In order to sell the odd or less popular parts of the animal, the pair focuses on educating their customers about how to prepare their products, right down to including step-by-step preparation instructions on each package. And of course their staff, including general manager Dustin Butler, will also be well-versed in the ways of the meat.
“A lot of consumers know a filet, they know a rib eye, they know a porterhouse, but they don’t know what they can do with a chuck eye, or a chuck steak, or even something as simple as a London broil,” Butler said. “They might know what it is, but they don’t know how to utilize that cut. So, it scares them away. There might be a couple extra steps to cooking it, but it is going to be just as delicious, if not more. Our goal is to teach the public about what we have and how they can use it to feed their family.”
It is this fear, or at times inconvenience, that has fashioned a new culture of meat apathy. In order to rectify this, Butcher & Grocer is also focusing on knowing their farmers.
“The farmers that we are using, the ones we built relationships with over the past year and who are committed to what we are doing, do everything they can to find the right things to feed their animals. Our beef is non-GMO fed, our pork is mostly foraging for its food, and their animals are hormone and antibiotic free. Our farmers even run their farms using solar panels. That is the piece to the puzzle that we seem to miss when we start talking about how we want our food to come to us,” Tanner said.
Anymore, buzzwords like “local” and “organic” are nothing more than marketeering ploys to sell products. Make the package green, throw on some fancy font, and bang, you have organic. What Tanner and Struble are doing is completely different.
“We can just say that it looks good, and it says local, but what I tell everybody is that it is not good enough just to say local anymore. The consumer demands it, and as a father, I demand it. If you go to a place and ask where they get their meat from, the manager shouldn’t be confused about that question. That is not what we are going to be about. Every employee in our butcher shop, all the people we work with will know about our farmers, how they raise their animals, and how important that is. Our customers are the type of people that will demand that type of information.”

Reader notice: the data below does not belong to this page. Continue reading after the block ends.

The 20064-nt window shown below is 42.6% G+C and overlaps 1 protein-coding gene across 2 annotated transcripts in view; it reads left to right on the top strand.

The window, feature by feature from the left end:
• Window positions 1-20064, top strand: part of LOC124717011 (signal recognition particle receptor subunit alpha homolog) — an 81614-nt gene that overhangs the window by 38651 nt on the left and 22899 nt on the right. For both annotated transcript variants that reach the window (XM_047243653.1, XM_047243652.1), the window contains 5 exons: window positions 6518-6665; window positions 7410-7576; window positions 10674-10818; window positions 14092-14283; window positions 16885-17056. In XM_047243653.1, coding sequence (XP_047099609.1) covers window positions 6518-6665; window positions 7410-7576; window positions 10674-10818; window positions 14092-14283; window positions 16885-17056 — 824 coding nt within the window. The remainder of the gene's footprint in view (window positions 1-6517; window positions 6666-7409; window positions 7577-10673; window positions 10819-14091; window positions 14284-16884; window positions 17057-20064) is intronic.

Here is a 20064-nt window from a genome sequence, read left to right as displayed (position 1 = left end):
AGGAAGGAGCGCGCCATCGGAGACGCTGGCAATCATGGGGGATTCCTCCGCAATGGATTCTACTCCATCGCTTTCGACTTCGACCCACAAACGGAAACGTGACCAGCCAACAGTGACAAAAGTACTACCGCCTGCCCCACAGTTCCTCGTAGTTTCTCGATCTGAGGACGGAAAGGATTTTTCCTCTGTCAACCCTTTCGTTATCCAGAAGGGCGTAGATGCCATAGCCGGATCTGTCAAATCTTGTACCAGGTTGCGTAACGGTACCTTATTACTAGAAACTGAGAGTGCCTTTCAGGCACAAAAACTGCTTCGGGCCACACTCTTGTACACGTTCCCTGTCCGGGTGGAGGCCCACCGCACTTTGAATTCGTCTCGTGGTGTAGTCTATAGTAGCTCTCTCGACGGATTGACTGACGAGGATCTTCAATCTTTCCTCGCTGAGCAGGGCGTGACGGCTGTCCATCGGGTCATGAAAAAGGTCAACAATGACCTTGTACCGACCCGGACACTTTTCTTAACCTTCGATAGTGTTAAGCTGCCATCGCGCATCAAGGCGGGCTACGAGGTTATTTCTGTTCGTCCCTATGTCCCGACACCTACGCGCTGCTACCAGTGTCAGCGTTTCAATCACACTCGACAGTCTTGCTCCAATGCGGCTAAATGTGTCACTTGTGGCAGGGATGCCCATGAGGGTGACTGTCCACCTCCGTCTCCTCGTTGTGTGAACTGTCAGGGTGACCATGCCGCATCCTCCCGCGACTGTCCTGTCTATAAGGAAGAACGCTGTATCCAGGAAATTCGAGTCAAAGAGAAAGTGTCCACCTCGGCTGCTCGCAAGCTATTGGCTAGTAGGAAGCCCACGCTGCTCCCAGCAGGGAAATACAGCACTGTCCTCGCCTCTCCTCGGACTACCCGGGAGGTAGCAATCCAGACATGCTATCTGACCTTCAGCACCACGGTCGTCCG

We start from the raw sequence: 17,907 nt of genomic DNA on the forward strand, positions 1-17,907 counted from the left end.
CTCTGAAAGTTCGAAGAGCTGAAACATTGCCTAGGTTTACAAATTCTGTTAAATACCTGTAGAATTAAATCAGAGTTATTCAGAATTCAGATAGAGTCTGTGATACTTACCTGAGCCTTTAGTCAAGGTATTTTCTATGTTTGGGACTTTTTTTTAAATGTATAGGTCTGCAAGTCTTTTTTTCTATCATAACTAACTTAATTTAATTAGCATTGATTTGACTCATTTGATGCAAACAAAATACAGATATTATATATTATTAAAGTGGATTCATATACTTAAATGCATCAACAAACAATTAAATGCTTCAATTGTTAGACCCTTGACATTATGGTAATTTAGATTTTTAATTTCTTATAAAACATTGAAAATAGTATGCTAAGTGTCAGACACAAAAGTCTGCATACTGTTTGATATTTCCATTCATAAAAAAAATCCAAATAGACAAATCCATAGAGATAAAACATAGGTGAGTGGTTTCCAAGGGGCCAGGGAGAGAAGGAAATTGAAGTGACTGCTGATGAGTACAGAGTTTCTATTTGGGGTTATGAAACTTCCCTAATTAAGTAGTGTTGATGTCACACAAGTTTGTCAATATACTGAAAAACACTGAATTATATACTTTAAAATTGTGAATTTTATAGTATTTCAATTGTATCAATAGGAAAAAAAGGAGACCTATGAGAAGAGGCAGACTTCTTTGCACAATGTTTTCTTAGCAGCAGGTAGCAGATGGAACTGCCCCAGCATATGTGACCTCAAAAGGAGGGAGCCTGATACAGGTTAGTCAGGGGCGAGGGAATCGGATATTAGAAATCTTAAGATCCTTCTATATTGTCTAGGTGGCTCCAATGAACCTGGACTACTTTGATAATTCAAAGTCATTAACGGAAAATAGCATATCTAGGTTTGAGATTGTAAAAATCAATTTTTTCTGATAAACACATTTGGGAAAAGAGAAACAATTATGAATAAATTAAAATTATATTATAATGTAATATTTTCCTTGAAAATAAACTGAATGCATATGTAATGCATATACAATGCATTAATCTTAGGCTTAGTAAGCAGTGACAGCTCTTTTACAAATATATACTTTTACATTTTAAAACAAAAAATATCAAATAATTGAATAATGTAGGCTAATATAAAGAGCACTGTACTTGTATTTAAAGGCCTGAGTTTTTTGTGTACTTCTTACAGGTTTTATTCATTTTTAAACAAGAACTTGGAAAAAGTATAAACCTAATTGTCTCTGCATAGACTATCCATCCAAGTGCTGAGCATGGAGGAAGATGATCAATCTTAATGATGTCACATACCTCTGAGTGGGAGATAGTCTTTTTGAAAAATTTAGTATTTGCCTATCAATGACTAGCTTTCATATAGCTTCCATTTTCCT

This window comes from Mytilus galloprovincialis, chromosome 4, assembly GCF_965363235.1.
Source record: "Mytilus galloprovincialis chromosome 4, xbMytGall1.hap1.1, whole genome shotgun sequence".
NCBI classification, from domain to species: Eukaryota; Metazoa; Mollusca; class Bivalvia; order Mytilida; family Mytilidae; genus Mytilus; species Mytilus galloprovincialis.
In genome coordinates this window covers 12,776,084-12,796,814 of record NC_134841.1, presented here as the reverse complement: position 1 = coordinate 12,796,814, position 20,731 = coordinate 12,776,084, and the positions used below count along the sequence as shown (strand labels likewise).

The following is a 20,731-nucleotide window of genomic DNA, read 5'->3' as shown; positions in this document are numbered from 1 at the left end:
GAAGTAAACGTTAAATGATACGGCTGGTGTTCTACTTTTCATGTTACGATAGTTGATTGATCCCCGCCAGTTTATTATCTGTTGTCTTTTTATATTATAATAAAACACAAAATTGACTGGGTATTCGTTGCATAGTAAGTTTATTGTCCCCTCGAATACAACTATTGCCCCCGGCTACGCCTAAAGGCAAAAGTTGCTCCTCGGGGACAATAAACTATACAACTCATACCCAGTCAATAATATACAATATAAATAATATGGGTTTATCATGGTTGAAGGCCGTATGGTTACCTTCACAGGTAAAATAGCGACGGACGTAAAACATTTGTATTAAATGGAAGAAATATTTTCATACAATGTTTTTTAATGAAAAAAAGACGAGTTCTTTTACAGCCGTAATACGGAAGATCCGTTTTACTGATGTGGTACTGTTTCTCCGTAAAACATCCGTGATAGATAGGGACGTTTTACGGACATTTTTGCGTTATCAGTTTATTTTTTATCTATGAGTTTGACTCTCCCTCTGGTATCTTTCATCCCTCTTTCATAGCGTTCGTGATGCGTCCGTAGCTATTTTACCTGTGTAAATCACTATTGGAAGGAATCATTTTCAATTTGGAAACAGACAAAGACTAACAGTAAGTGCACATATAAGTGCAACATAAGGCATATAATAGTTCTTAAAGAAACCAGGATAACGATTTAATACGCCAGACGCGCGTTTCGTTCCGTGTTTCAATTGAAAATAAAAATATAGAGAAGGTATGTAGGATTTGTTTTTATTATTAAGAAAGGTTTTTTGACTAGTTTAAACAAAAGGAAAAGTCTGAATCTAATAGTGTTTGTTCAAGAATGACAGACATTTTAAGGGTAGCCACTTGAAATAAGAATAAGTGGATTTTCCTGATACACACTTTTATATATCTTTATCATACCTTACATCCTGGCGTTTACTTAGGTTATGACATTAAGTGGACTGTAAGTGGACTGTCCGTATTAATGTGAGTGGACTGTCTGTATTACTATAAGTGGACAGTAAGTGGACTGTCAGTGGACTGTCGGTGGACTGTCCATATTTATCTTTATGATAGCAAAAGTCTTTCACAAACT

Butcher & Grocer will be opening its doors this month, distributing protein from the likes of Fox Hollow Farm and Woodland Ridge Farm & Learning Center. In addition, Chef Dan Varga of the Explorer’s Club and Double Happiness has teamed up with James Anderson of Ray Ray’s Hog Pit to create the Hungarian Butcher, an autonomous charcuterie shop running out of the store.
Tanner and Struble’s venture has also partnered with Dan the Baker, North Market Spices (and others to be announced) to fill the walls of its grocery section, fulfilling the duo’s commitment to local products. In addition, they said they would be accepting EBT food stamps, agreeing that everyone has the right to access ethically raised meat.
“The farmers are the artists, the animals are their art, and we are the gallery,” said Struble.
My papa would be proud.
Butcher & Grocer is located at 1089 W First Ave.
For more, visit thebutcherandgrocer.com.